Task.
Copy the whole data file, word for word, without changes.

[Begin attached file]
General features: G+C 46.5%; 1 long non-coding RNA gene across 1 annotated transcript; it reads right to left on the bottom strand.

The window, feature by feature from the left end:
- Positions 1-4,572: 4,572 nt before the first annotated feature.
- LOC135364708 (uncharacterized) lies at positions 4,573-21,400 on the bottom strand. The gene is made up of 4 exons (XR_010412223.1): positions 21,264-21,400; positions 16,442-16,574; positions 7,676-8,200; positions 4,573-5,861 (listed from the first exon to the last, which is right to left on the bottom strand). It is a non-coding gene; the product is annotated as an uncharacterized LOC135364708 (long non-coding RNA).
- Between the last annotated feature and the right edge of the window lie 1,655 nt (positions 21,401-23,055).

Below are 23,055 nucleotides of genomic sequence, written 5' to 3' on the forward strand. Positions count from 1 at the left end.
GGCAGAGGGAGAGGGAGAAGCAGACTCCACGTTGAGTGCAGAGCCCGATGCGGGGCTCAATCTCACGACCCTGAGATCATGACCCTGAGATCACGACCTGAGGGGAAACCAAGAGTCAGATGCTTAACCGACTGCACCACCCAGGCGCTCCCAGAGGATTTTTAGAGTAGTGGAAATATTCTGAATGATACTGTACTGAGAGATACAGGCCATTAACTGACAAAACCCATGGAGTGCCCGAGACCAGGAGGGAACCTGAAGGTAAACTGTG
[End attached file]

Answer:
General features: G+C 46.5%; 1 long non-coding RNA gene across 1 annotated transcript; it reads right to left on the bottom strand.

The window, feature by feature from the left end:
- Positions 1-4,572: 4,572 nt before the first annotated feature.
- LOC135364708 (uncharacterized) lies at positions 4,573-21,400 on the bottom strand. The gene is made up of 4 exons (XR_010412223.1): positions 21,264-21,400; positions 16,442-16,574; positions 7,676-8,200; positions 4,573-5,861 (listed from the first exon to the last, which is right to left on the bottom strand). It is a non-coding gene; the product is annotated as an uncharacterized LOC135364708 (long non-coding RNA).
- Between the last annotated feature and the right edge of the window lie 1,655 nt (positions 21,401-23,055).

Below are 23,055 nucleotides of genomic sequence, written 5' to 3' on the forward strand. Positions count from 1 at the left end.
GGCAGAGGGAGAGGGAGAAGCAGACTCCACGTTGAGTGCAGAGCCCGATGCGGGGCTCAATCTCACGACCCTGAGATCATGACCCTGAGATCACGACCTGAGGGGAAACCAAGAGTCAGATGCTTAACCGACTGCACCACCCAGGCGCTCCCAGAGGATTTTTAGAGTAGTGGAAATATTCTGAATGATACTGTACTGAGAGATACAGGCCATTAACTGACAAAACCCATGGAGTGCCCGAGACCAGGAGGGAACCTGAAGGTAAACTGTG